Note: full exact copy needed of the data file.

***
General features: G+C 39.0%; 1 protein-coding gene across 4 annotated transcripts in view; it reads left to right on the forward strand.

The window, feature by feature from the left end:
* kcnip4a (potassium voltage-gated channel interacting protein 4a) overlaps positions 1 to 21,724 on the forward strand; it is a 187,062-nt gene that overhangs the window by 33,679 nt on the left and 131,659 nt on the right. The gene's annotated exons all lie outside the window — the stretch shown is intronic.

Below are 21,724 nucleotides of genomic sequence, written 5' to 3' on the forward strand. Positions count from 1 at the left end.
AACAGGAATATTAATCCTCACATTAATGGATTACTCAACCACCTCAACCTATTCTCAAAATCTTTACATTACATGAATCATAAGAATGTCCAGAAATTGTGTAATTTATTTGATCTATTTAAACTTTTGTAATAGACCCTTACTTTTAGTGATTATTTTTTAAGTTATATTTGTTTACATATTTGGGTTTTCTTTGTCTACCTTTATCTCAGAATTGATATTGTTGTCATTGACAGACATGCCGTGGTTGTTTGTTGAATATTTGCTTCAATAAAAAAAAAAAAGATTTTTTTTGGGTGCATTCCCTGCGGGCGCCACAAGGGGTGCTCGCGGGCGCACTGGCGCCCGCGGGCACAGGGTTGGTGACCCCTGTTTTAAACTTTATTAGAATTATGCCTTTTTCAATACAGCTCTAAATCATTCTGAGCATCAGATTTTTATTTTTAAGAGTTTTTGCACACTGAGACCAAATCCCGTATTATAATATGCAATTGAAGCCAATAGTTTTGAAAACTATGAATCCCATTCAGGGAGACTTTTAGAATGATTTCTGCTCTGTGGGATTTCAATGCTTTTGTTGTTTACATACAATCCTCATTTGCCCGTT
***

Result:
General features: G+C 39.0%; 1 protein-coding gene across 4 annotated transcripts in view; it reads left to right on the forward strand.

The window, feature by feature from the left end:
* kcnip4a (potassium voltage-gated channel interacting protein 4a) overlaps positions 1 to 21,724 on the forward strand; it is a 187,062-nt gene that overhangs the window by 33,679 nt on the left and 131,659 nt on the right. The gene's annotated exons all lie outside the window — the stretch shown is intronic.

Below are 21,724 nucleotides of genomic sequence, written 5' to 3' on the forward strand. Positions count from 1 at the left end.
AACAGGAATATTAATCCTCACATTAATGGATTACTCAACCACCTCAACCTATTCTCAAAATCTTTACATTACATGAATCATAAGAATGTCCAGAAATTGTGTAATTTATTTGATCTATTTAAACTTTTGTAATAGACCCTTACTTTTAGTGATTATTTTTTAAGTTATATTTGTTTACATATTTGGGTTTTCTTTGTCTACCTTTATCTCAGAATTGATATTGTTGTCATTGACAGACATGCCGTGGTTGTTTGTTGAATATTTGCTTCAATAAAAAAAAAAAAGATTTTTTTTGGGTGCATTCCCTGCGGGCGCCACAAGGGGTGCTCGCGGGCGCACTGGCGCCCGCGGGCACAGGGTTGGTGACCCCTGTTTTAAACTTTATTAGAATTATGCCTTTTTCAATACAGCTCTAAATCATTCTGAGCATCAGATTTTTATTTTTAAGAGTTTTTGCACACTGAGACCAAATCCCGTATTATAATATGCAATTGAAGCCAATAGTTTTGAAAACTATGAATCCCATTCAGGGAGACTTTTAGAATGATTTCTGCTCTGTGGGATTTCAATGCTTTTGTTGTTTACATACAATCCTCATTTGCCCGTT